We have 12 stores in Saitama, Chiba and other bedroom suburbs of Tokyo. Revenues are around JPY1.8 billion for this year, and since we're opening at least one new store a month from now on, we expect the numbers to increase rapidly. A key point in making everything work with this type of growth is to have systems in place.

For example?

Well, we may be a junk store chain, but you may be surprised to know that for every product over JPY3,000, we give the inventory a POS code and enter it into our POS database. Not only for POS, this system works well for Internet ordering and Internet sales. It also lets us do some innovative things with the inventory, such as allowing a customer looking for a product in one store to reserve that product from another store in the chain if they have it in stock.

Is the POS system itself secondhand?

[Laughs] No, some things need to be bought new! However, we have developed that software partly in-house -- so we're still working within the spirit of things.

Anything input into the POS system automatically gets written to our Internet database within two hours. So customers have up-to-date access to everything we get in.

What is the format of a typical store?

The average store, which, by the way, is usually a converted warehouse, is about 180 tsubo [approx. 600 sq. meters]. It is staffed by 3 or 4 full-timers and 10 or 12 part-timers. We get about 300 buying customers a week, and they each spend about JPY3,000 to JPY10,000 -- giving us about JPY150 million in revenue per store a year.

Where do you stand in the recycling marketplace in Japan? What is your ranking?

We're in the top three. The largest company is probably the franchiser Hard-Off, followed by the franchiser Seikatsu Soko. Then there's us. We're probably the largest operator with our own stores.

Are you thinking about setting up your own franchise operation?

We're thinking about it.

How do you do marketing?

We've tried various things in the media. I've found TV and the Internet are good for us. For example, not so long ago, we ran a TV shopping ad for 30 minutes on a TV shopping channel, and now, even six months later, we're still getting calls based on that campaign.

I've also worked really hard to push the PR side of things. Because of my relatively young age and interesting business sector, I get a lot of interviews from magazines wanting to hear about the venture. People are rather surprised to hear that you can make money from junk in Japan.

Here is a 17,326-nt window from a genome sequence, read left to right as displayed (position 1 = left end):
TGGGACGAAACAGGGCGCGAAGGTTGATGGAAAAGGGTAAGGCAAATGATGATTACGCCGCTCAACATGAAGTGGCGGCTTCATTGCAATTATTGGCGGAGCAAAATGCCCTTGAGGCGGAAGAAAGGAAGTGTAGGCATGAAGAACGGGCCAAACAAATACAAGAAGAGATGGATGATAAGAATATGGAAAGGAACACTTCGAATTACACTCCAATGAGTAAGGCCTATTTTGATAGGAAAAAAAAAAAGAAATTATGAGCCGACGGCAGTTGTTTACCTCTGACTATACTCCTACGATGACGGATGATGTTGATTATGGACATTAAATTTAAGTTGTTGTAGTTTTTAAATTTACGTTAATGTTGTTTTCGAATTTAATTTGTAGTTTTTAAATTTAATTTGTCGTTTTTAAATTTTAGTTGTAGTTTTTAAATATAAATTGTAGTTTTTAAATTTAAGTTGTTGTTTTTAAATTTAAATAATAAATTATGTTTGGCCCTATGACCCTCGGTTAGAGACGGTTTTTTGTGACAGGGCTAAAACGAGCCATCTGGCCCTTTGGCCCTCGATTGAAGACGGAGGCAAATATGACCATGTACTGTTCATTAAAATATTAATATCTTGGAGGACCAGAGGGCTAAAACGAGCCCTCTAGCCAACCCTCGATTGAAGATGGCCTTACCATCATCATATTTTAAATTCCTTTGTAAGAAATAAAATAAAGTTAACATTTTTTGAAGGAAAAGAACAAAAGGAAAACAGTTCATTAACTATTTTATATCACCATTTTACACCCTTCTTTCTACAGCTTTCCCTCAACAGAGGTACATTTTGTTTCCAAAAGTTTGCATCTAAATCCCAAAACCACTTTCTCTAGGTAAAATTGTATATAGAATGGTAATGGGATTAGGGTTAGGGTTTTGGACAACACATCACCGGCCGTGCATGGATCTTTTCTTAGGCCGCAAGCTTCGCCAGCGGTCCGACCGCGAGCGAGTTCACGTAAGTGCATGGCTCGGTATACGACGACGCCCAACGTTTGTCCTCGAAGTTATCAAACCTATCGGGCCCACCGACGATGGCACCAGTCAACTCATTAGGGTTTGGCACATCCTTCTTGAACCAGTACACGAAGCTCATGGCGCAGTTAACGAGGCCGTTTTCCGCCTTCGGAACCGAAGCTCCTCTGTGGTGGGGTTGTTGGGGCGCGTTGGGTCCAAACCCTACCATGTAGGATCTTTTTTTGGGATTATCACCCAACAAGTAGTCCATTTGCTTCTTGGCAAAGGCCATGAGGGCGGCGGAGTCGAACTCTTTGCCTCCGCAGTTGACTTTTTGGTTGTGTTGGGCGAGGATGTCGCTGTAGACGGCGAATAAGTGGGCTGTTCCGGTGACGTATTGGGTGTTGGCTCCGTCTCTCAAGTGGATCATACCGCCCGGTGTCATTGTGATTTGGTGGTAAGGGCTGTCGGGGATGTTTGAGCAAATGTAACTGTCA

Are people's impressions of junk and recycling starting to change? Japan used to be famous as the quintessential consumer-disposal culture.

Yes, but it's taken a while and the negative attitudes in the beginning were one of the main reasons that I came up with the name "Treasure Factory" for the company. These days, people see secondhand goods as an excellent experience to get out for the weekend and browse, a bit like flea markets in Europe. Our point is that one person's junk is another's treasure. So long as the environment in which shoppers can see those goods is acceptable, the concept works.

What does the future look like for the recycling sector? Recently deflation has given us some huge price reductions in goods.

Well, first of all our cost of goods is flexible, since we typically pay 10 to 20 percent of the price we resell at. If the overall market price falls, then so will the prices we pay to those selling us goods. Secondly, the recycle movement is something like the organic food movement -- it makes people feel good, and they are willing to pay for the experience.

So your real costs are those of staff and premises... Is overstocking inventory a problem?

Surprisingly, we turn over almost all our inventory within six months of receiving it, and on average the turn is around one to one and a half months. Even the furniture sells well. If it's no good, we don't buy it in the first place. By now we have a pretty good idea of what people like and are willing to pay for.

What's the most interesting thing you've ever had to resell?

Well the biggest thing was a showcase for a flower shop. It was huge and we had to rent a special truck to transport it. In the beginning we also used to do used cars, but not any more. But really, we don't deal in weird stuff, just the normal goods that the public would want to buy.

What is next, apart from opening new stores?

We're looking for the next segment where we can become a recycling leader. For example, although the skill set and selling method are different, we're looking at the business furniture market: desks, chairs, partitions -- that kind of thing. We already have some of these items on our current web site, but it isn't a focus yet. We've also been looking hard at repair shops, furniture refurbishment shops and even a factory to recycle materials. Anything that leverages on our current expertise.

What about more a pawn shop model, with consumer loans?

No, we don't like that format and have no plans to get into that business. We want families to feel good about coming here and browsing. Seeing dad and the kids having fun in one of our stores is what it's all about! @

For further inquiries contact:

Treasure Factory
Mr. Eigo Nosaka
Tel: 03-5831-8822
Web site:
Head Office: 6-11-12 Takenozuka, Adachi-ku, Tokyo 121-083

Foreign Company Alliance Sales
Mr. Atsushi Takamatsu,
Executive Consultant/Project Manager
Odakyu-Minami-Aoyama Bldg. 10F, 7-8-1 Minami-Aoyama, Minato-ku, Tokyo 107-0062